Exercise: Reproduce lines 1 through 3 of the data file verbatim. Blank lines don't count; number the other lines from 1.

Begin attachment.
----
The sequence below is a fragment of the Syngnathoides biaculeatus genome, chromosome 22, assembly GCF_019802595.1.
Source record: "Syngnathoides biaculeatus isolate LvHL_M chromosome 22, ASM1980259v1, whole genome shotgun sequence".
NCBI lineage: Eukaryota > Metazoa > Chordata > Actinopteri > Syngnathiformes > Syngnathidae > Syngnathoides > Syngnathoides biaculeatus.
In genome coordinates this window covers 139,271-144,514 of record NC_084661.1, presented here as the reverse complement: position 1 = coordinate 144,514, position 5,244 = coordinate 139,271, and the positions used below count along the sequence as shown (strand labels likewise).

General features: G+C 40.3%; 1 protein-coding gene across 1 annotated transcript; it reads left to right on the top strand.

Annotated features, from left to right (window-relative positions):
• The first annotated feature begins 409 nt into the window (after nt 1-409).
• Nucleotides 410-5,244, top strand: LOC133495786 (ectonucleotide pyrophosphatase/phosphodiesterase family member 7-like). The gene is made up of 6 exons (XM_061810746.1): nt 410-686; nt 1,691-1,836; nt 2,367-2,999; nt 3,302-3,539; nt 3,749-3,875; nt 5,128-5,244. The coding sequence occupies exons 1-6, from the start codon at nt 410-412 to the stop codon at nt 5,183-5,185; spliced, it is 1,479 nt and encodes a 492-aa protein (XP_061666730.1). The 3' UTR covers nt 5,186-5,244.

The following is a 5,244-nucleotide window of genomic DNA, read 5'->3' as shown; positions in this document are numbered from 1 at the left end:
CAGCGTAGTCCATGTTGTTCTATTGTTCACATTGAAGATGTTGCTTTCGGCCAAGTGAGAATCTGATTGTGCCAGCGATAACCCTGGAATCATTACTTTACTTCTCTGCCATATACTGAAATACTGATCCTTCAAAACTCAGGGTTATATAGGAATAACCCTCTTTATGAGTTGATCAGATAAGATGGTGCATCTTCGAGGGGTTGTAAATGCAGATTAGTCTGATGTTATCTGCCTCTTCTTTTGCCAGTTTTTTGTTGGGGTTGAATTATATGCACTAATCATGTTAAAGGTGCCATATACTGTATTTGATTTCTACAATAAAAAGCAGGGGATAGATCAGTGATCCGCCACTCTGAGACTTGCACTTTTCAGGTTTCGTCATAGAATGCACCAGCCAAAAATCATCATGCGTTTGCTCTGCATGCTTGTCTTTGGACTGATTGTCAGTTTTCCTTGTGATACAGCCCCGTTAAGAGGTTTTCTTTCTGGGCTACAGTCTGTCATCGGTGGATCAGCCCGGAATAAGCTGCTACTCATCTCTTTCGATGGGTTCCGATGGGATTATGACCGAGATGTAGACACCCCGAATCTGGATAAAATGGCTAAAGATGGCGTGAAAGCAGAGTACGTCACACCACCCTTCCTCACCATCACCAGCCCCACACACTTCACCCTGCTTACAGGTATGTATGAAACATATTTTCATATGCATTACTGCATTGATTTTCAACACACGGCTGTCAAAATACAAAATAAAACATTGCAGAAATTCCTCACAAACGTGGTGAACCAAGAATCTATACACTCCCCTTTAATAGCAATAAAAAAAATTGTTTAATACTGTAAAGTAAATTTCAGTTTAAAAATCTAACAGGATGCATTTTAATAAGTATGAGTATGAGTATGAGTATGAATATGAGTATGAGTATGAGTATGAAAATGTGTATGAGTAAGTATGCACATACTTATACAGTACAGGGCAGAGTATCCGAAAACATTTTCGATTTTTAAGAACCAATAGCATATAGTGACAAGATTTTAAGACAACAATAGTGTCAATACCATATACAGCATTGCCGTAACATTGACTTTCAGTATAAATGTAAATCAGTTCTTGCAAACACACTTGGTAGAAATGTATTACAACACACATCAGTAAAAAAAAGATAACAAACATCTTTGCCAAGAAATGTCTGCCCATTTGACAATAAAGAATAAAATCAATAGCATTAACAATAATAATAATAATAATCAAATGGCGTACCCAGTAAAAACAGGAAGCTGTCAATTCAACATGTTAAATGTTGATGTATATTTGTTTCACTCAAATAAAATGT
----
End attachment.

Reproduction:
The sequence below is a fragment of the Syngnathoides biaculeatus genome, chromosome 22, assembly GCF_019802595.1.
Source record: "Syngnathoides biaculeatus isolate LvHL_M chromosome 22, ASM1980259v1, whole genome shotgun sequence".
NCBI lineage: Eukaryota > Metazoa > Chordata > Actinopteri > Syngnathiformes > Syngnathidae > Syngnathoides > Syngnathoides biaculeatus.